Jenny Bullard carries a pair of boots from her home that was damaged by a tornado, Sunday, Jan. 22, 2017, in Adel, Ga. Georgia Gov. Nathan Deal declared a state of emergency in several counties, including Cook, that have suffered deaths, injuries and severe damage from weekend storms. (AP Photo/Branden Camp)
Photo: Branden Camp/FR171034 AP
Photo: Branden Camp/FR171034 AP

In Adel, a massive tragedy in a tiny town

Josh Stewart, 18, saw trailers flying and the bodies on the ground.  

» Updates: Latest reports on deaths from South Georgia tornadoes

Officials still weren't naming those who perished, but Facebook feeds and word of mouth had him worrying about a friend who he heard was badly injured.  

"His fiancée was killed and her mother was killed," Stewart said. "He was going into surgery. He doesn't even know. "  

He shivered as he spoke. He was standing barefoot on the wet ground outside a gas station here. He said he was in shock.  

He's from Nashville and was visiting his own fiancée when the tornado bore down on the Sunrise Acres trailer park in the middle of the night. Their trailer was spared.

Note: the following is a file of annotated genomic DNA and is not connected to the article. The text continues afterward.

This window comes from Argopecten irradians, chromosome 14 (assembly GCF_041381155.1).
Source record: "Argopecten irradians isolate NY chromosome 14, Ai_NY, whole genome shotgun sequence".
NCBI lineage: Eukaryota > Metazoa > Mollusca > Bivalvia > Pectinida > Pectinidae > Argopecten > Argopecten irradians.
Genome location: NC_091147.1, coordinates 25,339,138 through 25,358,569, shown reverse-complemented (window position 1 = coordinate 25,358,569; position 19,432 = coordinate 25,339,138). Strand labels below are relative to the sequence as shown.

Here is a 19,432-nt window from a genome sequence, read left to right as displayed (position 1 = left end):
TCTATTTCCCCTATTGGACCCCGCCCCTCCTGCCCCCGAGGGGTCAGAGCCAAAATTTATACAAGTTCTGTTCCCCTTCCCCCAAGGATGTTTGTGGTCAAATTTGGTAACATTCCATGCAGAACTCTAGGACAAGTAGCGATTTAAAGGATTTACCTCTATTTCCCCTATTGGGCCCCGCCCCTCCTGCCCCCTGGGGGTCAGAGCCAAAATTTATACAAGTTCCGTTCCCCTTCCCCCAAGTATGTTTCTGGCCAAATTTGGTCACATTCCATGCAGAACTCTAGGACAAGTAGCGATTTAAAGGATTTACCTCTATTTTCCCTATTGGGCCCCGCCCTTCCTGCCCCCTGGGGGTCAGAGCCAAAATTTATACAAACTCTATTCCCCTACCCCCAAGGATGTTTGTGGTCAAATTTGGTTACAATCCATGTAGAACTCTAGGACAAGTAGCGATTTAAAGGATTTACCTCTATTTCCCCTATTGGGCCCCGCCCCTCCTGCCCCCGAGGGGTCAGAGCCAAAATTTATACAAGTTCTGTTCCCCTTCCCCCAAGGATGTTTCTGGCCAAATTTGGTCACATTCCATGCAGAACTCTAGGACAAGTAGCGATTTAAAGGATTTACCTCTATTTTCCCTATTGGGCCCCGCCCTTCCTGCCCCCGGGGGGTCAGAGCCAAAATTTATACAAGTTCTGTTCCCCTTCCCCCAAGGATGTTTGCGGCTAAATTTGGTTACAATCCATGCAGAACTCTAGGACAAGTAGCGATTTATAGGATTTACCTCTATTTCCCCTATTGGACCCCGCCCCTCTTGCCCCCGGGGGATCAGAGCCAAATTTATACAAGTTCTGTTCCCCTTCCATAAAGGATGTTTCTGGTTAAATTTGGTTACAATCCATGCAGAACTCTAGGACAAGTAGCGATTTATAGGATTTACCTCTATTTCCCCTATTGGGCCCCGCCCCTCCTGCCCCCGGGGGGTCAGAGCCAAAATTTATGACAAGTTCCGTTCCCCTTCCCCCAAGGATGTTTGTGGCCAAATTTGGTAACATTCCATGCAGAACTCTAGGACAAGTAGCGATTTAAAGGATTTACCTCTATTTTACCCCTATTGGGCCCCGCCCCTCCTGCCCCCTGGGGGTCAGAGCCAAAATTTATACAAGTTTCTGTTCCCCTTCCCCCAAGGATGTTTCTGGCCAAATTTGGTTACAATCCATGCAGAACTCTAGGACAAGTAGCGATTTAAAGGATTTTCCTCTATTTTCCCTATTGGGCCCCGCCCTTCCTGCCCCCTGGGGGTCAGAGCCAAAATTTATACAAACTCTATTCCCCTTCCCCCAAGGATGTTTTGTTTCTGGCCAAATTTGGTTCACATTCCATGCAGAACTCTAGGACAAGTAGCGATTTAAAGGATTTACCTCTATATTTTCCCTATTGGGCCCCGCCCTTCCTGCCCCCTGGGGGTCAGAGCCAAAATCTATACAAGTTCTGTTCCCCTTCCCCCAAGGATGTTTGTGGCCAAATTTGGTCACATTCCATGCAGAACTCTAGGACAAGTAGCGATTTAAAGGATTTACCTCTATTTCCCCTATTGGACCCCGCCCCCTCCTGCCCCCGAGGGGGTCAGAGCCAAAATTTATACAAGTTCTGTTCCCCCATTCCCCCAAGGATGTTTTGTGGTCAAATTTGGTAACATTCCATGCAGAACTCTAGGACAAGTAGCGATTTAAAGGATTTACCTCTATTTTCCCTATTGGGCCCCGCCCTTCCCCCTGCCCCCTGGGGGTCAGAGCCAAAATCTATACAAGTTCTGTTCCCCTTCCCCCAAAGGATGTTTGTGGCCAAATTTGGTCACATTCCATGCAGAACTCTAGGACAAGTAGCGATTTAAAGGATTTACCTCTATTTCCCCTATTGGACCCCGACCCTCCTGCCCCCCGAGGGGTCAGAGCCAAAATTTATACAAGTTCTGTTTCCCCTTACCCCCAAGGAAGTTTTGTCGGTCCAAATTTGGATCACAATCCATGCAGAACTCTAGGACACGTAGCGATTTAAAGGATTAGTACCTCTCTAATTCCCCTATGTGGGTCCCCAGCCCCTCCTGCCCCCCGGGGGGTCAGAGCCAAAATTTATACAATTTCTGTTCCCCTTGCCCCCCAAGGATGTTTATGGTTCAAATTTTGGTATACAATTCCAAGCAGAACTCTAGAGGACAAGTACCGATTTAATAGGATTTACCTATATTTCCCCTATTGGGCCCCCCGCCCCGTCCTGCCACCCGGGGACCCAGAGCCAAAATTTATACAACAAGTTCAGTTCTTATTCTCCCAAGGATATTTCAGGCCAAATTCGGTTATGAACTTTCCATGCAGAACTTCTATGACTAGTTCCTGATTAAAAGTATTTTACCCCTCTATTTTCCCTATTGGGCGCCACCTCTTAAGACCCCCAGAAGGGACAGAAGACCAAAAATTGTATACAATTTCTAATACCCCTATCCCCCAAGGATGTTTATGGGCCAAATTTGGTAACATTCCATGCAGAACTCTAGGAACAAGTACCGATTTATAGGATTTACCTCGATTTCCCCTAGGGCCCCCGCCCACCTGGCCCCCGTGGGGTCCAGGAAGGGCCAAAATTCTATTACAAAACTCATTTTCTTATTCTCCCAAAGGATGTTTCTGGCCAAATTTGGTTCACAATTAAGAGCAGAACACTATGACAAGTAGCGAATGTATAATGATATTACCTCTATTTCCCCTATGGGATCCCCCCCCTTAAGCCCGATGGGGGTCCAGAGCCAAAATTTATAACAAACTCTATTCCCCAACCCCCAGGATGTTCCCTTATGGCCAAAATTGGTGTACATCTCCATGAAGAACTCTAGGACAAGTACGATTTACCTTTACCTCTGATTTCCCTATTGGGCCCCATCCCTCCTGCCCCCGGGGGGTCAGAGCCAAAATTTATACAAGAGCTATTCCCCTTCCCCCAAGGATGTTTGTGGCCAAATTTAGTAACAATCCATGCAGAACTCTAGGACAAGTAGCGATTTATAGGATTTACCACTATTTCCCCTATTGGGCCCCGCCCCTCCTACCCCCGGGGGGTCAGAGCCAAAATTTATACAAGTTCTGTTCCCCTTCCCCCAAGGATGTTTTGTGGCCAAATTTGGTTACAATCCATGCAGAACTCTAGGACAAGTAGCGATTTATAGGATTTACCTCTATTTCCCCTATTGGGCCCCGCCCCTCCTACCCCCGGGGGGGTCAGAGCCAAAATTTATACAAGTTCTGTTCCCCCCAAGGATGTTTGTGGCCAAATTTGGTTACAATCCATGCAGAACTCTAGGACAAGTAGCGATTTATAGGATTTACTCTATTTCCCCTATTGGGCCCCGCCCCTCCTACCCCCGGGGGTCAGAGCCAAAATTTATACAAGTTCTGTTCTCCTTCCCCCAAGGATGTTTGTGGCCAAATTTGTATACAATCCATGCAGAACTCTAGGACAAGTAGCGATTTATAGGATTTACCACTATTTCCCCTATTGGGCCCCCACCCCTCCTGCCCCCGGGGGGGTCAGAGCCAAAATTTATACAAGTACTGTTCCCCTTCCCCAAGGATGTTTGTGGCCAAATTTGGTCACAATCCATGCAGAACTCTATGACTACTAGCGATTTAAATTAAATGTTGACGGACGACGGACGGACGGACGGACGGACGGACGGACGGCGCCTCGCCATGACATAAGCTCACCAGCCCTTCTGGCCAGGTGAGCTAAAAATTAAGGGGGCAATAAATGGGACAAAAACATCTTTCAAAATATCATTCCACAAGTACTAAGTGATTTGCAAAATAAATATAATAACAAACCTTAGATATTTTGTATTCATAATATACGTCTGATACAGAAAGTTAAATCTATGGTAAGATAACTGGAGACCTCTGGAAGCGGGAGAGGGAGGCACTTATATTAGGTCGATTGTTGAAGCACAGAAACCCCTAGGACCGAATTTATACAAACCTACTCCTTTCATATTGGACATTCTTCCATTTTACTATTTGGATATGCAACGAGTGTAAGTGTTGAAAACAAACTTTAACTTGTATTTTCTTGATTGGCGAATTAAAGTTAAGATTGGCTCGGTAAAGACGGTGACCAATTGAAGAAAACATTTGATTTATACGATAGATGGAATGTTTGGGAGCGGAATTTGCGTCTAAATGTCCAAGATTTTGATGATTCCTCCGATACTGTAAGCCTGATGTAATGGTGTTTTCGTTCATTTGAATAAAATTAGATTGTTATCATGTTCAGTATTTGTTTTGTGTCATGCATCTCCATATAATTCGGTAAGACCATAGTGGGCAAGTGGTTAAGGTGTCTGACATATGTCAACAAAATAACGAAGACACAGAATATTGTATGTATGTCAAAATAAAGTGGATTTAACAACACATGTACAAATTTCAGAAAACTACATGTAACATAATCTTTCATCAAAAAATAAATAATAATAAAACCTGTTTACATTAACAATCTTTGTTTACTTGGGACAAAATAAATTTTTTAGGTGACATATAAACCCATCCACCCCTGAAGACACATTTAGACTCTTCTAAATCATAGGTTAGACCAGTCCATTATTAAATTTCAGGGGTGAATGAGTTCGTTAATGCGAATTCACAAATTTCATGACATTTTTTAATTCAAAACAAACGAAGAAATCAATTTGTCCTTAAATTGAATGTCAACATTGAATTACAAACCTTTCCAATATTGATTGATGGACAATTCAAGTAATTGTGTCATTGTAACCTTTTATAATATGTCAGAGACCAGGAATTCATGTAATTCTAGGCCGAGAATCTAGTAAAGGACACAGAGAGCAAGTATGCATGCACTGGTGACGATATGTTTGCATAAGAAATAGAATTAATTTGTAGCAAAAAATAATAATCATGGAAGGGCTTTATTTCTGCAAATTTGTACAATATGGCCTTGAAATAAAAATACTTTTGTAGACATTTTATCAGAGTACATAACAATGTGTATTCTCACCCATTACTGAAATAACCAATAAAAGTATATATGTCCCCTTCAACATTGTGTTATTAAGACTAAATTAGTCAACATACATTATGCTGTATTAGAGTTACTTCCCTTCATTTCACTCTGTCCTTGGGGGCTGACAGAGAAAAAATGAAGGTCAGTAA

He didn't even know what hospital his friend was in.  

"I'd like to find out where," he said.  

The owner of the park, William Bush, said about 20 of the 96 homes in the park were completely destroyed.  

"They're absolutely not there. Down to the foundation," he said.  

Devocheo Williams, 29, said he the trailer was shaking and coming undone. He ran outside into the dark and heard people calling, “Help me. Help me.”
Video: www.accessatlanta.com

Authorities have not let residents back inside the park as they continue to search for victims and make sure any dangers such as live wires are gone.  

He spoke to several families who lost loved ones and homes.  

"Extremely upset," he said. "They said they had to huddle up in a closet" during the storm.  

Quickly after the storm people in this place started lending help, delivering packs of water and food and blankets and clothing to the churches set up as shelters.  

Local hotels filled up with people driven by the storm from their homes.  

The Days Inn had no television or internet service, a remnant of the storm. Wearied people stood outside their rooms, smoking cigarettes, caring for pets and trying to amuse their kids.

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